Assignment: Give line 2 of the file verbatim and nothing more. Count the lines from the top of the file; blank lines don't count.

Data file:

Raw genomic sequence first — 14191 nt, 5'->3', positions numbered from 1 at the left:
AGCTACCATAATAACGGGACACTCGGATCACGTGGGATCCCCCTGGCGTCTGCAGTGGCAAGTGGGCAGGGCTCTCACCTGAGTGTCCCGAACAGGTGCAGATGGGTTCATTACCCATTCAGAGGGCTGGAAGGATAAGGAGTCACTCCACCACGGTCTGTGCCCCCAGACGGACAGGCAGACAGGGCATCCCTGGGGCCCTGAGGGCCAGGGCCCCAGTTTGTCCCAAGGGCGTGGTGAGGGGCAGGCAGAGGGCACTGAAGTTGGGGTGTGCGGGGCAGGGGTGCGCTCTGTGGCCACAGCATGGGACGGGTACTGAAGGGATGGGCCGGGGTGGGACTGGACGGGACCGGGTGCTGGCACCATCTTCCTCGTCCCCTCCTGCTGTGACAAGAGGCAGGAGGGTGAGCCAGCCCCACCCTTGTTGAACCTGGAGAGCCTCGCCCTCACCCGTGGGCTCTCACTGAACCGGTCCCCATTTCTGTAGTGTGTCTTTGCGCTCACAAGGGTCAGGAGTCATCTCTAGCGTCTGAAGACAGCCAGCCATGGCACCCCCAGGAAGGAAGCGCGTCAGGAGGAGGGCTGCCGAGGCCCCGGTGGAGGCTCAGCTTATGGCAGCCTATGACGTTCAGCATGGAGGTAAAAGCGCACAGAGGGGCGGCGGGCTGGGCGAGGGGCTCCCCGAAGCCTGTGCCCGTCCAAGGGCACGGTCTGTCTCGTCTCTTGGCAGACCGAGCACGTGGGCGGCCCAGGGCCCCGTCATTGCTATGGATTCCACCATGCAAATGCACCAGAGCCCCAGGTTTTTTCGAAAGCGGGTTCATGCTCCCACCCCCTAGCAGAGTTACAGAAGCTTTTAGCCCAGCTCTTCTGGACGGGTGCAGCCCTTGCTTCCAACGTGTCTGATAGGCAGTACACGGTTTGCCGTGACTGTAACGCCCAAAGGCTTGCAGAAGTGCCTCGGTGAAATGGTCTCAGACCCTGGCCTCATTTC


AGCTACCATAATAACGGGACACTCGGATCACGTGGGATCCCCCTGGCGTCTGCAGTGGCAAGTGGGCAGGGCTCTCACCTGAGTGTCCCGAACAGGTGCAGATGGGTTCATTACCCATTCAGAGGGCTGGAAGGATAAGGAGTCACTCCACCACGGTCTGTGCCCCCAGACGGACAGGCAGACAGGGCATCCCTGGGGCCCTGAGGGCCAGGGCCCCAGTTTGTCCCAAGGGCGTGGTGAGGGGCAGGCAGAGGGCACTGAAGTTGGGGTGTGCGGGGCAGGGGTGCGCTCTGTGGCCACAGCATGGGACGGGTACTGAAGGGATGGGCCGGGGTGGGACTGGACGGGACCGGGTGCTGGCACCATCTTCCTCGTCCCCTCCTGCTGTGACAAGAGGCAGGAGGGTGAGCCAGCCCCACCCTTGTTGAACCTGGAGAGCCTCGCCCTCACCCGTGGGCTCTCACTGAACCGGTCCCCATTTCTGTAGTGTGTCTTTGCGCTCACAAGGGTCAGGAGTCATCTCTAGCGTCTGAAGACAGCCAGCCATGGCACCCCCAGGAAGGAAGCGCGTCAGGAGGAGGGCTGCCGAGGCCCCGGTGGAGGCTCAGCTTATGGCAGCCTATGACGTTCAGCATGGAGGTAAAAGCGCACAGAGGGGCGGCGGGCTGGGCGAGGGGCTCCCCGAAGCCTGTGCCCGTCCAAGGGCACGGTCTGTCTCGTCTCTTGGCAGACCGAGCACGTGGGCGGCCCAGGGCCCCGTCATTGCTATGGATTCCACCATGCAAATGCACCAGAGCCCCAGGTTTTTTCGAAAGCGGGTTCATGCTCCCACCCCCTAGCAGAGTTACAGAAGCTTTTAGCCCAGCTCTTCTGGACGGGTGCAGCCCTTGCTTCCAACGTGTCTGATAGGCAGTACACGGTTTGCCGTGACTGTAACGCCCAAAGGCTTGCAGAAGTGCCTCGGTGAAATGGTCTCAGACCCTGGCCTCATTTC